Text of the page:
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Dayton Engineer

Better engineer, better person, chemical engineering student grateful for ETHOS experience

By Laura Wilker ‘23, chemical engineering with a minor in sustainability, energy and environmental engineering

When I came to Dayton and toured the School of Engineering as a senior in high school, I left knowing two things:

  1. I wanted to be a Dayton Flyer;
  2. I wanted to be a participant in The Ethos Center program.

Fast-forward 5 years, and I am now beginning my 5th year at the University of Dayton in the chemical engineering program, freshly back in the United States after having spent the last 11 weeks growing my technical, problem solving, social and cultural skills, (and lots of yummy veggies:) on an organic farm, at the base of an active volcano, in Alotenango, Guatemala.

Together my travel partners, Elise Clement and Caleb Albright, and I worked on a variety of projects on the farm, including a biogas digester, solar power, hydroponics and aquaponics systems, a robotic sprayer, and DIY organic pesticides. The ultimate goal of these projects was to design prototypes out of material that was easily accessible to the average Guatemalan. The designs could be used on the farm and then members of the surrounding towns would be able to come to the farm and be taught how to use the technologies on their own farms and in their own homes.

While we worked hard during the week helping advance the mission of our community partner, we also embraced our weekend opportunities to go out and experience all the culture and beauty that Guatemala has to offer. From hiking volcanoes, zip lining and surfing, to exploring the historic streets of Antigua, touring a coffee plantation, and visiting the many beautiful Catholic churches. 

Although I’d like to sit here and tell you that every minute of the experience was the greatest thing ever, that would be a lie. In reality, this summer was hard, in more ways than I would have imagined.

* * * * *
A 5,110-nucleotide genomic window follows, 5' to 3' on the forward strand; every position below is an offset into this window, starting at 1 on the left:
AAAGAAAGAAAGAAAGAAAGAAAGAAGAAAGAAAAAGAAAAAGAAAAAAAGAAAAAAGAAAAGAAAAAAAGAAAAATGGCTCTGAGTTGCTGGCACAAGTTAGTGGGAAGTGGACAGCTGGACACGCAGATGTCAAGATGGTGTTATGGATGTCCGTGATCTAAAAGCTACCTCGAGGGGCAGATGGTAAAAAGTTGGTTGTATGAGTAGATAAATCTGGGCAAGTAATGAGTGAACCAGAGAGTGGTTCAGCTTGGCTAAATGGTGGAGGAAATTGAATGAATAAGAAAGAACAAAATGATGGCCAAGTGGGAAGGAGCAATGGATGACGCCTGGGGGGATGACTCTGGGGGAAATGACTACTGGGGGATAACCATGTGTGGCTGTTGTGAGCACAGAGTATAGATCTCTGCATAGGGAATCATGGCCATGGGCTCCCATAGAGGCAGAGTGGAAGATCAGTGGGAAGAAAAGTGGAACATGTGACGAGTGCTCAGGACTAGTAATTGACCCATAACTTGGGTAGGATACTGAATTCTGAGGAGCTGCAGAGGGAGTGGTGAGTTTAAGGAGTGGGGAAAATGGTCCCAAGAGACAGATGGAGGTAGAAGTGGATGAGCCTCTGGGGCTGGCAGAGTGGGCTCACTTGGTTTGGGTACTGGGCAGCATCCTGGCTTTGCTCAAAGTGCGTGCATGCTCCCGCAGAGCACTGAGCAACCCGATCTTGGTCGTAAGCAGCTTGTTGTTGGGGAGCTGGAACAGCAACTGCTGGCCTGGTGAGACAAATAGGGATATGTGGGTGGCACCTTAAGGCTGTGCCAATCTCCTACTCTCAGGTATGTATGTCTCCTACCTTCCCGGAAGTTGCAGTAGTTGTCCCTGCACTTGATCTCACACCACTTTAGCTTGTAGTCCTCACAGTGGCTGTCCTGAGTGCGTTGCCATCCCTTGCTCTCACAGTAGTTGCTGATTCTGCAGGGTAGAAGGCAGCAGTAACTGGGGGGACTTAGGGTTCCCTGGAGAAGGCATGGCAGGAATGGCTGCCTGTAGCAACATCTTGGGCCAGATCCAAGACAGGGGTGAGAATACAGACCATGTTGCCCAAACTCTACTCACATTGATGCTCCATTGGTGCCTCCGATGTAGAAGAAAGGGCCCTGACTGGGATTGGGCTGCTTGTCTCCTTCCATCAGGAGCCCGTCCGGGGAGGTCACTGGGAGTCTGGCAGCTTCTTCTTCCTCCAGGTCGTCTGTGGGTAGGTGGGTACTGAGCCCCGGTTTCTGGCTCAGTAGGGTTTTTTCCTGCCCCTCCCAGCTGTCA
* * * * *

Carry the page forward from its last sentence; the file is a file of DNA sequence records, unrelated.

But the thing is, the fact that this summer was “hard” is what made the experience so transformative and memorable and is why I would recommend it to any engineering student. 

We don’t learn or grow until we are pushed outside of our comfort zone and that is exactly what my ETHOS Immersion did.

I learned how to overcome design failures and the importance of perseverance and adaptability. I learned how to communicate and make friends with people who did not speak my language. I learned to dance in the rain both literally and figuratively because when the rainy season hits, you have no other option. I learned how to have challenging conversations and lean into differences to harness the strengths of all members of a team. I learned what it takes to be an engineer for the common good.

With graduation and the real world quickly approaching, I am forever grateful for having the opportunity to cross an international ETHOS Immersion experience off of my University of Dayton bucket list, and I know that I leave the experience not only a better engineer but also a better person.

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